Other People’s Money

I love to shop with other people’s money.  My father and I spent the weekend shopping to outfit his new apartment.  After living with me since January, when he was hit with the double whammy of my mother’s death and his own need for open heart surgery, he is ready both physically and emotionally, to strike out on his own again.  During our trip back to Colorado last week, we realized that there was very little, apart from his collection of Western art, acquired slowly over a lifetime in a labor of love,  that he could use.  Everything in their home there was exactly to my mother’s specifications, that is, feminine in tone and color, and scaled to the vast vaulted ceilings of a ski chalet.  It is all staying behind for the new owner.

My sister had tried to help with the outfitting of the new place.  She lives in close proximity to the Short Hills, New Jersey mall, where you can buy just about anything, including, last time I was there, a DaVinci Robot for robotic surgery.  Well maybe you couldn’t actually buy it, but you could play with it.  Hoards of teenaged boys stood in line to work the controls while their mothers vied for the latest Louis Vuitton.  I felt certain that between Crate and Barrel, Pottery Barn, and Restoration Hardware, they could buy what he needed in the air conditioned comfort of the mall, and have it delivered via the stores’ California warehouses.  But alas, the couches and chairs at these furniture stores, were all “special order”, meaning a six to eight week wait for delivery.  My father is a surgeon:  it goes without saying that he is not very good at waiting for anything. Just ask his scrub nurses.

So off we went to my own personal idea of shopping heaven, the Cedros Design District in Solana Beach, a place where I have had so much success in my own decorating efforts that not one, but THREE stores give me a decorator’s discount, though anyone who knows me will attest to the fact that I am no interior designer.  I just know what I like.  My eclectic repertoire ranges from simple Shaker wooden furniture to faux lux upholstered pieces that need only a Scottish deerhound draped elegantly as an accent.  Dad was game and had the high limit platinum credit card, which he jokingly explained to a baffled salesgirl that it was “just a little something I found on the sidewalk outside.”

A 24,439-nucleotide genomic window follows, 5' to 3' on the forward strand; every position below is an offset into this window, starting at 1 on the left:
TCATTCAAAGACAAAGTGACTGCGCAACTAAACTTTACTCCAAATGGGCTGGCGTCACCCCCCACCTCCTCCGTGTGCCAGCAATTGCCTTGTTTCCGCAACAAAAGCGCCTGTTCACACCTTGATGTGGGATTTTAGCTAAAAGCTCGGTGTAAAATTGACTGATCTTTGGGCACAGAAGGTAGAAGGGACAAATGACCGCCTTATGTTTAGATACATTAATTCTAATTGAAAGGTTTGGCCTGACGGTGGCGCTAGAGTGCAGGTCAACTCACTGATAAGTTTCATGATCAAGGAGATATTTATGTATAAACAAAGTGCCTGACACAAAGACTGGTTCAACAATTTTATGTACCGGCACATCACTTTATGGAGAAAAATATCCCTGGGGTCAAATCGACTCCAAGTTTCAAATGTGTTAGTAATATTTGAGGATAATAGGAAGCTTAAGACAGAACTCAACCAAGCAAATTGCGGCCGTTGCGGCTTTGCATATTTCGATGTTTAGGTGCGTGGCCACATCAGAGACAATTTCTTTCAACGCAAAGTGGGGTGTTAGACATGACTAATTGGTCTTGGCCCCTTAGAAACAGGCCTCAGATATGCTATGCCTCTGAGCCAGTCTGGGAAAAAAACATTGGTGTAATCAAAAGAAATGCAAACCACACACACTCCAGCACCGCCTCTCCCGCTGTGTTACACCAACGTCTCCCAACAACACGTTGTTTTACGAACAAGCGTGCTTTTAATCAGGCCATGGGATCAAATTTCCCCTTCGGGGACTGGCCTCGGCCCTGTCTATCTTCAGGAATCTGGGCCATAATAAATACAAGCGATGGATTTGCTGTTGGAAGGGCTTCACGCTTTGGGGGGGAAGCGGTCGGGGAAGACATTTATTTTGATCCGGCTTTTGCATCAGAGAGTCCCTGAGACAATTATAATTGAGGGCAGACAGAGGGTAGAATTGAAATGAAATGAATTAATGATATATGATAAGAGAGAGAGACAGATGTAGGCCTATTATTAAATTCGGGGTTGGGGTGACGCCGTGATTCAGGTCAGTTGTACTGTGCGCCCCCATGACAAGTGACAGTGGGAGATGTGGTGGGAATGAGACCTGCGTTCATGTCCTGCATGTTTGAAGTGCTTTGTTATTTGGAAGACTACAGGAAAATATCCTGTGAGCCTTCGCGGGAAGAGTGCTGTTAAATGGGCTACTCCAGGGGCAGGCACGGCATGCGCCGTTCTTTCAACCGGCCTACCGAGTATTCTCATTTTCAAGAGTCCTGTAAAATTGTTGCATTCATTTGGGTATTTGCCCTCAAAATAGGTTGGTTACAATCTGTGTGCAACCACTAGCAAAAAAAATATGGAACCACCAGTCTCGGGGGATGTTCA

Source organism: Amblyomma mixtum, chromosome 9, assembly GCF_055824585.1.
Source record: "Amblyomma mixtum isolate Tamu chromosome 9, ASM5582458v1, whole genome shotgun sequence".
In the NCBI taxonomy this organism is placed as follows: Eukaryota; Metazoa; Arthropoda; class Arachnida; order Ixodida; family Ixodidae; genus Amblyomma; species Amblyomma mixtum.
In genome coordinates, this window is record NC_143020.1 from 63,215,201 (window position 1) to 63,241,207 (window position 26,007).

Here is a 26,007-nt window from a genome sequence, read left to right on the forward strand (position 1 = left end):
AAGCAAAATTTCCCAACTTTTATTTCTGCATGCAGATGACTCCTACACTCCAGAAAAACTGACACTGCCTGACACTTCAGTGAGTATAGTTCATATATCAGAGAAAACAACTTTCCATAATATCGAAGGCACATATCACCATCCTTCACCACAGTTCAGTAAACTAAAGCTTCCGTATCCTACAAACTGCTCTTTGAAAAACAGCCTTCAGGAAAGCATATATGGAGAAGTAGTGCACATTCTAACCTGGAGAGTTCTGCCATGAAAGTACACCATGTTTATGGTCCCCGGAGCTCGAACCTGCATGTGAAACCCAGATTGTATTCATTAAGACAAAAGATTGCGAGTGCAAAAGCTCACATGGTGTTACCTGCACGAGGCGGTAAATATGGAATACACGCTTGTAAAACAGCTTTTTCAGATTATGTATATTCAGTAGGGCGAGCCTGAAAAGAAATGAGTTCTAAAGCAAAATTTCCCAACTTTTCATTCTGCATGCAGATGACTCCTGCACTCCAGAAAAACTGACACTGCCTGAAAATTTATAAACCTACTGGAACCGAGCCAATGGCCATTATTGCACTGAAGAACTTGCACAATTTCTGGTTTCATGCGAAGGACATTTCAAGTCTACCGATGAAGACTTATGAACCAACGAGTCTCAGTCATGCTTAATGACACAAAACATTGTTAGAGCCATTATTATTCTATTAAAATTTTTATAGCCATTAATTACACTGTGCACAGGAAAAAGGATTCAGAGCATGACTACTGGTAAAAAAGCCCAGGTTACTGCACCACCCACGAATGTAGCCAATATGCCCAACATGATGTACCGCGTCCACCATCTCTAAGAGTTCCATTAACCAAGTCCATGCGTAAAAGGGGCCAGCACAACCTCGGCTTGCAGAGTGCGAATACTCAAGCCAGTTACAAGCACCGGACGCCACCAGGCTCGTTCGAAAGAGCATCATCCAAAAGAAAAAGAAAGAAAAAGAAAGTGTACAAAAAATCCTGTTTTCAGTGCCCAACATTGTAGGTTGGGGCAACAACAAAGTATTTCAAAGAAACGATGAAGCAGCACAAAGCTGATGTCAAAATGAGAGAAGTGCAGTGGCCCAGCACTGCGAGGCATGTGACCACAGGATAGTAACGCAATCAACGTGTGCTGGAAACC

One gorgeous distressed leather couch, a free form coffee table cut from a single slab of acacia wood, a leather covered burnished walnut desk and console fit for a Fortune 500 executive, a new queen sized bed with a padded taupe linen headboard, outfitted in high thread count linens in a cool beige, accented by a silk burgundy prayer rug on the floor later, Dad is nearly ready to move in.  The art collection will arrive in August, courtesy of an artist friend who is willing to make the drive from Colorado to San Diego and who will actually take CARE of the art.  I made the new bed in the new apartment today, stepped back and with my Dad, took a look at our work.  He said, “My new place is beautiful. Do you think it might attract any of the ladies in this place?”   He’s baaack!

4 thoughts on “Other People’s Money

  1. Oh my gawd, I simply loved this post, loved the thought of your dad’s new home. I, too, love spending other peoples’ money. The new apartment sounds quite handsome. So glad he’s back.

  2. Congratulations to your Dad! What a vigour for life! The shopping trip sounds awesome. I think I would to have someone spend their high limit platinum credit card on me! LOL. Glad he is having some fun.

  3. So happy for both of you. It must have been a sigh of relief after the harrowing year you have both been through. The light of Alex’s graduation & now this new, beautifully decorated apartment, ushers in a new exciting stage of the next adventure in your lives. Enjoy!

Leave a Reply

Your email address will not be published. Required fields are marked *


You may use these HTML tags and attributes: <a href="" title=""> <abbr title=""> <acronym title=""> <b> <blockquote cite=""> <cite> <code> <del datetime=""> <em> <i> <q cite=""> <strike> <strong>